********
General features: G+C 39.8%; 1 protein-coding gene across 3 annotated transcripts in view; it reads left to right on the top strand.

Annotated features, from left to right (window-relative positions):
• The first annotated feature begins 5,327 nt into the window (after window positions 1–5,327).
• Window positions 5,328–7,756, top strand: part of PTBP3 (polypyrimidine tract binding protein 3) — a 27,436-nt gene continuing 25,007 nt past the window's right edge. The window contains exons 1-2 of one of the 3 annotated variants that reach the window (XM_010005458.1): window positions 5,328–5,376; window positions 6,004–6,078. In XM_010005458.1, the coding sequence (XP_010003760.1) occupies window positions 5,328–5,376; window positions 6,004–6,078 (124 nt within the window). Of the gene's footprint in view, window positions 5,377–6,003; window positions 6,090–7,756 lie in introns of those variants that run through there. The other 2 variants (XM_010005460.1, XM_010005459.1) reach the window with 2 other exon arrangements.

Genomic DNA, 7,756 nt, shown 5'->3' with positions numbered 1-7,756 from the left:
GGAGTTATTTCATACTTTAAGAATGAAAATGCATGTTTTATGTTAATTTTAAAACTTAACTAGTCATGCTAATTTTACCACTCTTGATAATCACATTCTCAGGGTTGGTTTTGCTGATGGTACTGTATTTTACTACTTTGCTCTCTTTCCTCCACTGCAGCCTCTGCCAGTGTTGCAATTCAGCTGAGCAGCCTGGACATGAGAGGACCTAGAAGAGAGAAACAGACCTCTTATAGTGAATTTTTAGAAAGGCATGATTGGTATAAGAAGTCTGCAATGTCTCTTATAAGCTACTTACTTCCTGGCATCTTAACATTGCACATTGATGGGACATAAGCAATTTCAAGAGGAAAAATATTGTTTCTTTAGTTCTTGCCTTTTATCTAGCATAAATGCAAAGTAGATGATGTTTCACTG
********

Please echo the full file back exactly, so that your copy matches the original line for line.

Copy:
General features: G+C 39.8%; 1 protein-coding gene across 3 annotated transcripts in view; it reads left to right on the top strand.

Annotated features, from left to right (window-relative positions):
• The first annotated feature begins 5,327 nt into the window (after window positions 1–5,327).
• Window positions 5,328–7,756, top strand: part of PTBP3 (polypyrimidine tract binding protein 3) — a 27,436-nt gene continuing 25,007 nt past the window's right edge. The window contains exons 1-2 of one of the 3 annotated variants that reach the window (XM_010005458.1): window positions 5,328–5,376; window positions 6,004–6,078. In XM_010005458.1, the coding sequence (XP_010003760.1) occupies window positions 5,328–5,376; window positions 6,004–6,078 (124 nt within the window). Of the gene's footprint in view, window positions 5,377–6,003; window positions 6,090–7,756 lie in introns of those variants that run through there. The other 2 variants (XM_010005460.1, XM_010005459.1) reach the window with 2 other exon arrangements.

Genomic DNA, 7,756 nt, shown 5'->3' with positions numbered 1-7,756 from the left:
GGAGTTATTTCATACTTTAAGAATGAAAATGCATGTTTTATGTTAATTTTAAAACTTAACTAGTCATGCTAATTTTACCACTCTTGATAATCACATTCTCAGGGTTGGTTTTGCTGATGGTACTGTATTTTACTACTTTGCTCTCTTTCCTCCACTGCAGCCTCTGCCAGTGTTGCAATTCAGCTGAGCAGCCTGGACATGAGAGGACCTAGAAGAGAGAAACAGACCTCTTATAGTGAATTTTTAGAAAGGCATGATTGGTATAAGAAGTCTGCAATGTCTCTTATAAGCTACTTACTTCCTGGCATCTTAACATTGCACATTGATGGGACATAAGCAATTTCAAGAGGAAAAATATTGTTTCTTTAGTTCTTGCCTTTTATCTAGCATAAATGCAAAGTAGATGATGTTTCACTG